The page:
The 507 Roadster got a lot of attention in past years after an example owned by “King of Rock and Roll” Elvis Presley was restored by BMW Group Classic. On the other hand, its coupe sibling, the 503, received less love from the media, but we’re here to address that. The rare coupe stars in a video from Gallery Aaldering, a high-end Dutch dealer that has one up for grabs.
Seeing one on the streets would be quite an occasion considering BMW made only 413 units. In fact, that number also includes the 507 Roadsters produced. It was a commercial flop despite being the company’s flagship car at that time. The car came to be following requests made to corporate by New York-based luxury European car dealer and importer Max Hoffman. He eventually convinced the higher-ups at BMW to approve the project.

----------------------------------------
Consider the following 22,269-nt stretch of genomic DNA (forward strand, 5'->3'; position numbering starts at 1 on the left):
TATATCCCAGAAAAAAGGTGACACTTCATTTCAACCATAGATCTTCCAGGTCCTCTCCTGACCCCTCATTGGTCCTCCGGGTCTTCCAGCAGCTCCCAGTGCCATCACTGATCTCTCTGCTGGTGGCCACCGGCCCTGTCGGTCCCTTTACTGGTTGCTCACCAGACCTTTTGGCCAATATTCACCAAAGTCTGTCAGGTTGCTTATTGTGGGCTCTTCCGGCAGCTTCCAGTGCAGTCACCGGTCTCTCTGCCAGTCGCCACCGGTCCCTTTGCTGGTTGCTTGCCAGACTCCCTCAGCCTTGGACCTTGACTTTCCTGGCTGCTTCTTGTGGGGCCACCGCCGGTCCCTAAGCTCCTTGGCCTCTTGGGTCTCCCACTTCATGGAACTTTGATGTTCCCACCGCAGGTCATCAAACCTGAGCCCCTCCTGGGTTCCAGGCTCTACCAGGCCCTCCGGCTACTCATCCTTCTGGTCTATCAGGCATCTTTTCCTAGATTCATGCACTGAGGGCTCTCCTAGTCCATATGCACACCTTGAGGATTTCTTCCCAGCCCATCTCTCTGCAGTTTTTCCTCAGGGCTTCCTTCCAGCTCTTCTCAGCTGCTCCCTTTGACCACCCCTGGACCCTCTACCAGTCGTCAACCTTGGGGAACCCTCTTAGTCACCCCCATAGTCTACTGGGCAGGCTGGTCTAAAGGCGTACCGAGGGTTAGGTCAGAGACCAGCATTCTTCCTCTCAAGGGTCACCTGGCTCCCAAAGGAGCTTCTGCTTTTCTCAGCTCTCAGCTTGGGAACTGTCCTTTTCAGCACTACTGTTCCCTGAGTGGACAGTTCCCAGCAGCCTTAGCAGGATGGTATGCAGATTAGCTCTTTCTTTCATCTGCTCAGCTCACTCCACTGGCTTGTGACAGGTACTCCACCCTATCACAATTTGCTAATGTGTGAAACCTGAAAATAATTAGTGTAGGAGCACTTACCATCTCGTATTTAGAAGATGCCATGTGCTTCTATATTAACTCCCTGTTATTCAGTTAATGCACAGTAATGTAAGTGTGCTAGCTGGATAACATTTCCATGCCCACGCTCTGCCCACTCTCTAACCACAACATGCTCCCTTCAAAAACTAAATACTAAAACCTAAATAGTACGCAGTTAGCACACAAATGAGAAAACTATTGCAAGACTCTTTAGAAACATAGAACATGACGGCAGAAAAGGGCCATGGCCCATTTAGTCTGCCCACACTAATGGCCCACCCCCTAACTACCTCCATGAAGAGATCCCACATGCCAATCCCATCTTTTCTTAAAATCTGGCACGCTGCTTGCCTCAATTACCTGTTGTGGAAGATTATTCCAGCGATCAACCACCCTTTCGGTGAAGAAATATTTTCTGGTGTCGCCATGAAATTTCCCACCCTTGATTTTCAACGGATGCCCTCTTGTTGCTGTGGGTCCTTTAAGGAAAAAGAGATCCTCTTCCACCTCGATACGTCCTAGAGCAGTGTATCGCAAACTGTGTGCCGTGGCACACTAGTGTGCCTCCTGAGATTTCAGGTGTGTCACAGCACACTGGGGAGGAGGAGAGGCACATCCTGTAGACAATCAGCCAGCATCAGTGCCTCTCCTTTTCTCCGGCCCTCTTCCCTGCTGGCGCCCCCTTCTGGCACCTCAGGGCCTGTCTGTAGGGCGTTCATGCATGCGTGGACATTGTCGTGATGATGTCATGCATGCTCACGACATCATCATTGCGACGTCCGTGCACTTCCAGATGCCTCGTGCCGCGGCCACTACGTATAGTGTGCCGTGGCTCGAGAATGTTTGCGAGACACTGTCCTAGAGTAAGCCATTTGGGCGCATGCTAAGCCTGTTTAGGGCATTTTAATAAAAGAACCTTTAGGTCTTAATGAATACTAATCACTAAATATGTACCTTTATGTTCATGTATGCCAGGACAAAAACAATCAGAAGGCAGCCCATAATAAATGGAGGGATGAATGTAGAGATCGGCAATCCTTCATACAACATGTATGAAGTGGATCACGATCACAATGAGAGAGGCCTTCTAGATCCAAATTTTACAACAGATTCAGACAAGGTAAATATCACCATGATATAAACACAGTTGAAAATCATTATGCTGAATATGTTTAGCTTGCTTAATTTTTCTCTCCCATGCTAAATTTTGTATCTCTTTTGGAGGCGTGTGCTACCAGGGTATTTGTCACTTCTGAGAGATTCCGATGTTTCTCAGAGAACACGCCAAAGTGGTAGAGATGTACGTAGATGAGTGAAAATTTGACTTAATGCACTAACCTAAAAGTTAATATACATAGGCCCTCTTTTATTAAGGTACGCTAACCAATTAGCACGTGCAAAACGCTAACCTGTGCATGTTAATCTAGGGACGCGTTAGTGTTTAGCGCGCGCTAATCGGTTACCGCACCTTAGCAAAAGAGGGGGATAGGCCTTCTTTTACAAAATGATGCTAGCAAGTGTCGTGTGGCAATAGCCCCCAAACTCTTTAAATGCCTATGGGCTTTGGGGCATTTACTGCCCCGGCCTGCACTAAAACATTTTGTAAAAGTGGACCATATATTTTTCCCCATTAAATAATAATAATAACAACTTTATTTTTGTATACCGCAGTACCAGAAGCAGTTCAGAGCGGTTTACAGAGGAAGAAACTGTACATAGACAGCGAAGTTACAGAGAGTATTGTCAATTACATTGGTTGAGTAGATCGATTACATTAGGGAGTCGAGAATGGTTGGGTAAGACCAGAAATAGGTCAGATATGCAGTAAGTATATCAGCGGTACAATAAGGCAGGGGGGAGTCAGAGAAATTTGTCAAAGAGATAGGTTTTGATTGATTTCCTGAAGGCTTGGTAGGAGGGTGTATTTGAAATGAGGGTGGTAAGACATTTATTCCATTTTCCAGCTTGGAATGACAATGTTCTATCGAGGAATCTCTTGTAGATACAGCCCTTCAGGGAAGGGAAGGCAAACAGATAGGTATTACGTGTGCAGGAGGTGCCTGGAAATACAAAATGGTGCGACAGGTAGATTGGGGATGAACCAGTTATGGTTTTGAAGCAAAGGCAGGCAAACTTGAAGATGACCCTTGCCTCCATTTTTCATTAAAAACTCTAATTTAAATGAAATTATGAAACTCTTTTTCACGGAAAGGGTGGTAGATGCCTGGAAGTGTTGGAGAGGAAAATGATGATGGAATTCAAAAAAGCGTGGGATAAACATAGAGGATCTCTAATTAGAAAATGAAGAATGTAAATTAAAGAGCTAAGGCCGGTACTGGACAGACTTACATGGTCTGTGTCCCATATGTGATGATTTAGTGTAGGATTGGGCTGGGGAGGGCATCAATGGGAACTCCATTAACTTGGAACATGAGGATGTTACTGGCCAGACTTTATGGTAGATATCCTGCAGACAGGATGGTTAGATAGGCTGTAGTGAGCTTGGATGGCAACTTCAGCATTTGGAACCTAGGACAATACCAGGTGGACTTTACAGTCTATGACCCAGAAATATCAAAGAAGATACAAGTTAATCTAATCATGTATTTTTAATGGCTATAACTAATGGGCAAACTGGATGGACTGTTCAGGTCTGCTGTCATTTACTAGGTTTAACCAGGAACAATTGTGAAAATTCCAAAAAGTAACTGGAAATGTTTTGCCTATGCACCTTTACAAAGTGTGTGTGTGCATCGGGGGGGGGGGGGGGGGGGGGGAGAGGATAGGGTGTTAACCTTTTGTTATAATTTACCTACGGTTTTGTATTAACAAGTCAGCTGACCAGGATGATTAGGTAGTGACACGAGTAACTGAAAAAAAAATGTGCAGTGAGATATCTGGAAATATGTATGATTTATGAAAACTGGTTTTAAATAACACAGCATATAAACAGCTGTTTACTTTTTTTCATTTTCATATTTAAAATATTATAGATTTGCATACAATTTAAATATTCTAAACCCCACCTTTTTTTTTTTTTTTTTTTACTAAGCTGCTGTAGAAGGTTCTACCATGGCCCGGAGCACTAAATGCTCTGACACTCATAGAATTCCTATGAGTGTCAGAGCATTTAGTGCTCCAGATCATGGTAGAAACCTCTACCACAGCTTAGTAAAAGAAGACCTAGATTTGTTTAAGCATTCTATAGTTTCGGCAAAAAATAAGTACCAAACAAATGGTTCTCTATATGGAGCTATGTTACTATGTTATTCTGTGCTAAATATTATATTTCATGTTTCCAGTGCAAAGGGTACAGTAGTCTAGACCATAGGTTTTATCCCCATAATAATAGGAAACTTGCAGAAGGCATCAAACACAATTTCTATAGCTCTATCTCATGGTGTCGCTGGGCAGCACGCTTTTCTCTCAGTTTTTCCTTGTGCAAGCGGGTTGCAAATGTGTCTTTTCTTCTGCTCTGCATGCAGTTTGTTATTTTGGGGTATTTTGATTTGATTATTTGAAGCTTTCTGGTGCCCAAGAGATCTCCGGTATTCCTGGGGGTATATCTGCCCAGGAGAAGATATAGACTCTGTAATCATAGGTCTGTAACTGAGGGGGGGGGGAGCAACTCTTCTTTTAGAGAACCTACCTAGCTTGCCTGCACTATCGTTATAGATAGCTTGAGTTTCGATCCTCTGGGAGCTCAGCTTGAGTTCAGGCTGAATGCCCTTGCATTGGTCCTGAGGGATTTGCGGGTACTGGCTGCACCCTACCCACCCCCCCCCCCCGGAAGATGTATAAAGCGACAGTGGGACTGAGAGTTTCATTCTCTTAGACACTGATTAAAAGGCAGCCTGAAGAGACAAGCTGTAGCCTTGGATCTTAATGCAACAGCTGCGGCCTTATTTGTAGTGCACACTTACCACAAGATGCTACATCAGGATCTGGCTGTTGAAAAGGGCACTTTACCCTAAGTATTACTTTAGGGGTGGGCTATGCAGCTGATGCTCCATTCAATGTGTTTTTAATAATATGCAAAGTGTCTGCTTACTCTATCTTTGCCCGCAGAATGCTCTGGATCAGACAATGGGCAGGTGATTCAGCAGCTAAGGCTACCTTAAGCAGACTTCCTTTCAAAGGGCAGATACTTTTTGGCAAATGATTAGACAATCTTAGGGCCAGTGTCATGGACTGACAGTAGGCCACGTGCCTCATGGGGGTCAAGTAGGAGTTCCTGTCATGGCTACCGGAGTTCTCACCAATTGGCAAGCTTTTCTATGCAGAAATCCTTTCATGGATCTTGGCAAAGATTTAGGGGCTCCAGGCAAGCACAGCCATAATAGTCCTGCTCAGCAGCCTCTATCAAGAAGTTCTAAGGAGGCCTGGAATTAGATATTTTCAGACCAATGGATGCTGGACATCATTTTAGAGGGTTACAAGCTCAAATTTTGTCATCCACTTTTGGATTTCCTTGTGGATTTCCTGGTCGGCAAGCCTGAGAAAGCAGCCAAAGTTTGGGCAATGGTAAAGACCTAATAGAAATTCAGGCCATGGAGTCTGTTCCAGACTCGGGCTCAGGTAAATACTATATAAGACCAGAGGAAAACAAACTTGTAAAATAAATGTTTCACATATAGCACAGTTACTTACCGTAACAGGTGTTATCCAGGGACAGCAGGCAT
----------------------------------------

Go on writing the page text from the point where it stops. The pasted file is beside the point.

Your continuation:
However, the original asking price of DM 29,500 in 1956 turned out to be a lot higher than the initial calculations made by Hoffman. Why? Because BMW didn’t want to cut any corners. The influential car salesman envisioned the 2+2 grand tourer as having a starting price of DM 12,500. BMW had no other way but to cut its losses and end production in March 1959 as demand for the 503 was weak. The German marque sold each and every single vehicle at a loss.
The 503 Was A Beautiful Failure
A precursor of the 3200 CS, the BMW 503 served as the firm’s first sports coupe after World War II and was mechanically related to the 502. The short-lived coupe featured an aluminum body built by hand, meaning there were no two cars alike. Still not impressed? It had the company’s first V8 engine, a 3.2-liter unit linked to a four-speed ZF gearbox. The coupe offered 140 horsepower while the roadster had an extra 10 hp.
The two-tone 503 Coupe featured here is from the initial 1956 production year and has racked up just under 40,000 kilometers (24,800 miles). It retails for a cool €235,000 ($260,720), which isn’t a surprise given its mint condition. The engine and gearbox were recently serviced and everything works as advertised.